The NHL and the NHL Players Association met for two hours in New York on Tuesday morning in an attempt to advance negotiations in the ongoing lockout. Despite the increasing threat of vacated regular season games, reports indicate that neither side made any progress.
The meeting focused mostly on secondary topics, as opposed to the main economic issues that have divided the league and the players for months. The revenue split has been the primary topic of debate between the two sides.
NHL Deputy Commissioner Bill Daley told reporters that proceedings were “not overly encouraging,” and that no future negotiations have been scheduled.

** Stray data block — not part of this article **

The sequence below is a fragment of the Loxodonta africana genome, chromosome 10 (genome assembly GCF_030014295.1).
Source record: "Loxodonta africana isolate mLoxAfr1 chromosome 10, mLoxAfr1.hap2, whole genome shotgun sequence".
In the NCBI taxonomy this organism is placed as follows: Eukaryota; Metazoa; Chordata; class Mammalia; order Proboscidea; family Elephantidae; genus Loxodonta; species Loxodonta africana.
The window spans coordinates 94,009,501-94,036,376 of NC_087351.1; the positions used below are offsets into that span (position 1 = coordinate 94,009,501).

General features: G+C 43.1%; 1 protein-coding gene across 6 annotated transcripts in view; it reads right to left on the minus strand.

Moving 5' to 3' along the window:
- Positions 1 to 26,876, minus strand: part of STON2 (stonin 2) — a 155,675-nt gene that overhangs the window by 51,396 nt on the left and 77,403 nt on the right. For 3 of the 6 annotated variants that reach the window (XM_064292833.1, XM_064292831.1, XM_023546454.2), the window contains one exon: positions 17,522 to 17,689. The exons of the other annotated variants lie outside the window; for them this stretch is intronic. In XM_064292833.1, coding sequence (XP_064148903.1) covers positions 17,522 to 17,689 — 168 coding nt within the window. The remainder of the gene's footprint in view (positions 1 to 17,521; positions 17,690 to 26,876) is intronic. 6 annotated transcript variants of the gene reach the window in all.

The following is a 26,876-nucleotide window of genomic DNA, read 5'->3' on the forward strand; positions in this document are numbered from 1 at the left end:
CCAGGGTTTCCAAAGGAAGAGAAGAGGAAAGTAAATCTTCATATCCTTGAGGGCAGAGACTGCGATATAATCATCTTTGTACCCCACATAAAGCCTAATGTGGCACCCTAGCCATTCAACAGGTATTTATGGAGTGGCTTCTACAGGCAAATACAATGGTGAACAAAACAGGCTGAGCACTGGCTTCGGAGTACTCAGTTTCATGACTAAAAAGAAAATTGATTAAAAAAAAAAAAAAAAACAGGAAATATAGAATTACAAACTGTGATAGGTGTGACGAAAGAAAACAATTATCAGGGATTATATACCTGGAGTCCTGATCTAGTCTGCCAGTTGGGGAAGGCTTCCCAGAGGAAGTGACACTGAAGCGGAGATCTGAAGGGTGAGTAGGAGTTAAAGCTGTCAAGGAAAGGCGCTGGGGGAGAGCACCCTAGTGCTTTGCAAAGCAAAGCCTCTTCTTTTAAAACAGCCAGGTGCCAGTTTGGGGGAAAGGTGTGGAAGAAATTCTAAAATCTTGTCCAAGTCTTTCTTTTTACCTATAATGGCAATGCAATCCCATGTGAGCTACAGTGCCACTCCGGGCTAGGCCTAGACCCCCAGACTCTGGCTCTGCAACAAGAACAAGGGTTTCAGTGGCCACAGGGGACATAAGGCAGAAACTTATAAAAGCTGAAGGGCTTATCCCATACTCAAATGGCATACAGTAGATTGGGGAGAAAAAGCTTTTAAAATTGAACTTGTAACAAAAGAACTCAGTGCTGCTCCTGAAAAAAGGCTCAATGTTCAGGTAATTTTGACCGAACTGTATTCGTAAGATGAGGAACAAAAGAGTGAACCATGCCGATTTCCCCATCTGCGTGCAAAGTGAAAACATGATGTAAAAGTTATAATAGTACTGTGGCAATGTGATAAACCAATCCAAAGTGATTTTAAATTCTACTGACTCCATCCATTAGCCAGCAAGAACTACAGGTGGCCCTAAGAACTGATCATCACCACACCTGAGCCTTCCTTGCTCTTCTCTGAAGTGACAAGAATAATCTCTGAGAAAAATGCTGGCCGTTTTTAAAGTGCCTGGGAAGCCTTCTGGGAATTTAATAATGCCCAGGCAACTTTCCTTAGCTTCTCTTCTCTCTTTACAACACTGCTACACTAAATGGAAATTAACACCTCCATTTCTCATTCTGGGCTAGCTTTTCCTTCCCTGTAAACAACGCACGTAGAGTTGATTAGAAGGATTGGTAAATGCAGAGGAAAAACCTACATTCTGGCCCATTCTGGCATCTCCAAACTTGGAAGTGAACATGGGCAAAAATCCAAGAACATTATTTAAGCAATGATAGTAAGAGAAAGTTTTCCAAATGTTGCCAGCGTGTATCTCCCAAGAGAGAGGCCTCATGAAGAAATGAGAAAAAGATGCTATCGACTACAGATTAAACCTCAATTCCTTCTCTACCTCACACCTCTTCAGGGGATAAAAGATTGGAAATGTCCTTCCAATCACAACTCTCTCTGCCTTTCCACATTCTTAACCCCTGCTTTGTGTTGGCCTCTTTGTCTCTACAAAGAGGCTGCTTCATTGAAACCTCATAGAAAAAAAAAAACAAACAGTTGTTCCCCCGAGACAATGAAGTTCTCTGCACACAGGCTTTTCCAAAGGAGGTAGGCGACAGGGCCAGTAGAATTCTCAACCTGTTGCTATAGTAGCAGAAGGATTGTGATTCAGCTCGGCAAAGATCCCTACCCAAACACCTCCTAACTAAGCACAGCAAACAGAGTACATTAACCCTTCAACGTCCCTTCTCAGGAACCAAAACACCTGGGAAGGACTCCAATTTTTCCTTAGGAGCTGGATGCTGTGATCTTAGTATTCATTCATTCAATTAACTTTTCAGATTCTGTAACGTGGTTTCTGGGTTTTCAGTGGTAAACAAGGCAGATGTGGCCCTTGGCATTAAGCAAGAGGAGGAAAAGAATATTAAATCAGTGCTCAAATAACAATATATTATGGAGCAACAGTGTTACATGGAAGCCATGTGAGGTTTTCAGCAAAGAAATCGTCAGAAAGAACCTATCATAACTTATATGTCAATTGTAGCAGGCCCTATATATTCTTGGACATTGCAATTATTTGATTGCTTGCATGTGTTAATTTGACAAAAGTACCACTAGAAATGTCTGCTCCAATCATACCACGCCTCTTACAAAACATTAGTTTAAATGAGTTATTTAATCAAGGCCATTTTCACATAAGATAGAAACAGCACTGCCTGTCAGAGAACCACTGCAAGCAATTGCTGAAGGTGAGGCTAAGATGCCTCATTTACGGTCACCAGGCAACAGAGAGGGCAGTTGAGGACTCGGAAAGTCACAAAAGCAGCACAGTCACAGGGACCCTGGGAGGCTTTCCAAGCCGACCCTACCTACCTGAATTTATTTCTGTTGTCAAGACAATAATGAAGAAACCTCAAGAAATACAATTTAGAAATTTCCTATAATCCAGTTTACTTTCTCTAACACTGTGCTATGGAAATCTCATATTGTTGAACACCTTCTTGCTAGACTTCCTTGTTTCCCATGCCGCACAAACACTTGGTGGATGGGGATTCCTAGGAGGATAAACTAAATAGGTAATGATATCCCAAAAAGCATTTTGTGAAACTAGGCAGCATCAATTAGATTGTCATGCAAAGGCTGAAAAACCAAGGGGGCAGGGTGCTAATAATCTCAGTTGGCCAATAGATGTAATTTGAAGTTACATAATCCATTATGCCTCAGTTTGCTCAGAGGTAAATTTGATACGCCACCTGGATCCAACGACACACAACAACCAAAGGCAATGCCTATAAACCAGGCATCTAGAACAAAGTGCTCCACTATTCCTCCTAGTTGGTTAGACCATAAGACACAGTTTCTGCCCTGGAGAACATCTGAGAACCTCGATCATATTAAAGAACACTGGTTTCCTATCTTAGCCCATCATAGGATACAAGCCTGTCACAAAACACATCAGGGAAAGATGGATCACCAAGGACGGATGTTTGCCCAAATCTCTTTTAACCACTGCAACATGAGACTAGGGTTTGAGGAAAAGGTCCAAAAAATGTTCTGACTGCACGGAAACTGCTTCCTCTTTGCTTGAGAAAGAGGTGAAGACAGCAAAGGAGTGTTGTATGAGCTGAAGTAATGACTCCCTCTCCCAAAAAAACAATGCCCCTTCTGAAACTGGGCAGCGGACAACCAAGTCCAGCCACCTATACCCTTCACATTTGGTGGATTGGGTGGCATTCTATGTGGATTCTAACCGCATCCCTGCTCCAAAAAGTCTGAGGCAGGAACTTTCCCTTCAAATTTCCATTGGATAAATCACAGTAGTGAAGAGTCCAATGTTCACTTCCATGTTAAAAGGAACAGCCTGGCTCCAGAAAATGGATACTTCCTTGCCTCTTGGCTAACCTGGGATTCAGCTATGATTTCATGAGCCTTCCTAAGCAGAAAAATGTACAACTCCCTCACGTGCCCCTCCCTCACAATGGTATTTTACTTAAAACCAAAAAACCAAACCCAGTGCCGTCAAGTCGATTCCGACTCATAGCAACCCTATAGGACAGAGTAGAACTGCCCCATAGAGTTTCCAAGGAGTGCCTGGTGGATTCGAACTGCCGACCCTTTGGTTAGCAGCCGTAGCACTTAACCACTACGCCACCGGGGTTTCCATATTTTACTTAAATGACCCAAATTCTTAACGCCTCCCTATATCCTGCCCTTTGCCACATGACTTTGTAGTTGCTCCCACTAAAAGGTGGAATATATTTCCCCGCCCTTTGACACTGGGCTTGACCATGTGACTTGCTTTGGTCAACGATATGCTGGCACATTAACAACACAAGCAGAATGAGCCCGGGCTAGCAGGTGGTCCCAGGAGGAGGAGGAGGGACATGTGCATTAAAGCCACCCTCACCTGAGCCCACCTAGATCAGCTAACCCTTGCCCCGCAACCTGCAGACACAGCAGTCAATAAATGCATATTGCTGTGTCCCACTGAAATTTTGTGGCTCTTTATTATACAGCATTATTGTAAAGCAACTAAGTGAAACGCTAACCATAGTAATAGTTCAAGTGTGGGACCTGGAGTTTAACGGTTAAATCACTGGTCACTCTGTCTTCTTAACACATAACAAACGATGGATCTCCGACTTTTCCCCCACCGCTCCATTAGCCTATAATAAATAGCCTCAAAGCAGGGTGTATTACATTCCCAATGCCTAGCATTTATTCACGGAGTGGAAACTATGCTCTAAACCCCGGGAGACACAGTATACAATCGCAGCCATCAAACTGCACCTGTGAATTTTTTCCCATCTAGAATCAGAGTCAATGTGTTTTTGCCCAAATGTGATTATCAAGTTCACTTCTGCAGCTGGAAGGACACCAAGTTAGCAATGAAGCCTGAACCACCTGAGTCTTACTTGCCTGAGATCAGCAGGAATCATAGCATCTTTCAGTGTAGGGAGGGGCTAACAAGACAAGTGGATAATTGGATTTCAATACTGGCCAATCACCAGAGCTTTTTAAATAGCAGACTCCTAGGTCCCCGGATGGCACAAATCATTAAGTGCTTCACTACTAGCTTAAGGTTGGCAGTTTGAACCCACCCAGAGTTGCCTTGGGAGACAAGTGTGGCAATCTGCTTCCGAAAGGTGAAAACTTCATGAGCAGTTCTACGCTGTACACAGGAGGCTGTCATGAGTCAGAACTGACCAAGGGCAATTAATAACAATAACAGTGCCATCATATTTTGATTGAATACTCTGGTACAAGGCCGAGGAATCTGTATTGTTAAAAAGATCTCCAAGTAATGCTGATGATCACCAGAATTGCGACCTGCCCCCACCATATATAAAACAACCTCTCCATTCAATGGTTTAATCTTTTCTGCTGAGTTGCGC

All preseason games have been cancelled by the NHL, resulting in approximately $100 million in losses for the NHL. Many players have signed monthly contracts in leagues overseas, staying in shape until an opportunity arises to play in the United States once again.
Owners want to drastically reduce the current rate of 57 percent of revenue given to the players, taken from the league’s $3.3 billion dollar cash stream. The last offer made by the NHL was on September 12, and would have given players 47 percent of the revenue.
With the regular season originally slated to begin in one week, the next step in the lockout is the likely cancellation of the first batch of games. This announcement is expected to come from the NHL league office within the next few days.
The NHLPA has not shown a willingness to compromise, and the stalemate between the two sides shows no signs of coming to a close.